In brief review, it is noted that a refrigeration system may be controlled by operating the expansion valve with a modulating motor, said modulating motor being controlled by devices responsive to the heat exchange properties of the refrigerant at two spaced locations associated with the outlet portion of the evaporator. By using temperature responsive resistors at said locations, and using said resistors directly in the control circuit of said motor, the resulting system is made desirably simple. Heat is added to the control devices so that the actual temperatures to which said resistors respond are the resultant temperatures due to said heating and to cooling by refrigerant. Because these resultant temperatures vary widely with small changes in liquid content of the refrigerant, the present control apparatus is many times more responsive to changes in the refrigerant flow than are the known control systems of the prior art. Temperature responsive resistors, which interpret these changes in resultant temperature in terms of electrical resistance, have relatively stable and dependable characteristics, hence the apparatus may be used without adjustment or change over a wide range of temperature. Further, it is shown that, by simple modifications of the apparatus, other control factors, such as box temperature, may be considered. It has been previously mentioned'that the present examples are to be considered illustrative only and not in a limiting sense. Various substitutions and alterations are obviously feasible in the present apparatus, such as device 30 being humidity instead of temperature responsive. Motor 2I may have a separate follow-up means, or in some instances, may be a reversible motor floating between end positions. The effect of changing refrigerant conditions is shown to be amplified by the addition of heat to the control devices, but it appears that the response to the description of the apparatus of Figure 4, which follows.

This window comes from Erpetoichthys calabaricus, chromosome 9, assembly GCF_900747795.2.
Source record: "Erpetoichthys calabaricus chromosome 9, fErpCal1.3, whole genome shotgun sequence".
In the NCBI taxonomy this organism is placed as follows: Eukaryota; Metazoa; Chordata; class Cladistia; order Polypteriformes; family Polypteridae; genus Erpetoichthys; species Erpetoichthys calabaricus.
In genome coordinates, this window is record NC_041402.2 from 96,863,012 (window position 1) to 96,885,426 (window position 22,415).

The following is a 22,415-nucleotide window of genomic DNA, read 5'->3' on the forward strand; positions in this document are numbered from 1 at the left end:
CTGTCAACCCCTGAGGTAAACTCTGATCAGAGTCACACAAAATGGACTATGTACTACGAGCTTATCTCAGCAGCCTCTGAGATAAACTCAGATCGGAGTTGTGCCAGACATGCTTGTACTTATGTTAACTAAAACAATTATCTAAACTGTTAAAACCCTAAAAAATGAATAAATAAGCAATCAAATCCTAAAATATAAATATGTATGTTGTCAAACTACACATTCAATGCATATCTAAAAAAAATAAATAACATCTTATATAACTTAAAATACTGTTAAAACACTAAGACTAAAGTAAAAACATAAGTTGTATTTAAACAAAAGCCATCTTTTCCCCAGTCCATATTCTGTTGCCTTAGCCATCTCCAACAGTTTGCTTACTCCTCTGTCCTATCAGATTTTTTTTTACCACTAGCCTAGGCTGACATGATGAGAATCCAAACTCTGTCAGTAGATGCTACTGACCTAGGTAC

Figure 4 The system and apparatus shown in Figure 4 will be noted as a modification of Figures 13, and wherein temperature responsive resistors are used to detect refrigerant temperatures at spaced locations. However, this modification differs from Figure 1 by providing a different electrical network circuit incorporating the resistors, and by magnifying the controlling signal potentials from said network by clamp-needle amplifying means. The comparison of this modification with Figure 1 will become more clear as the description proceeds.

The basic refrigeration system used herein is the same as that of Figure l, and like parts have been given the same numerals. It is noted that compressor I0, driven by motor II, discharges through pipe I2 into condenser and receiver I3. Receiver and condenser I3 discharges liquid refrigerant through pipe I4 to an expansion valve I5 which controls flow through evaporator I6. Suction means I1 extends between the outlet of evaporator I6 and the inlet of compressor I0.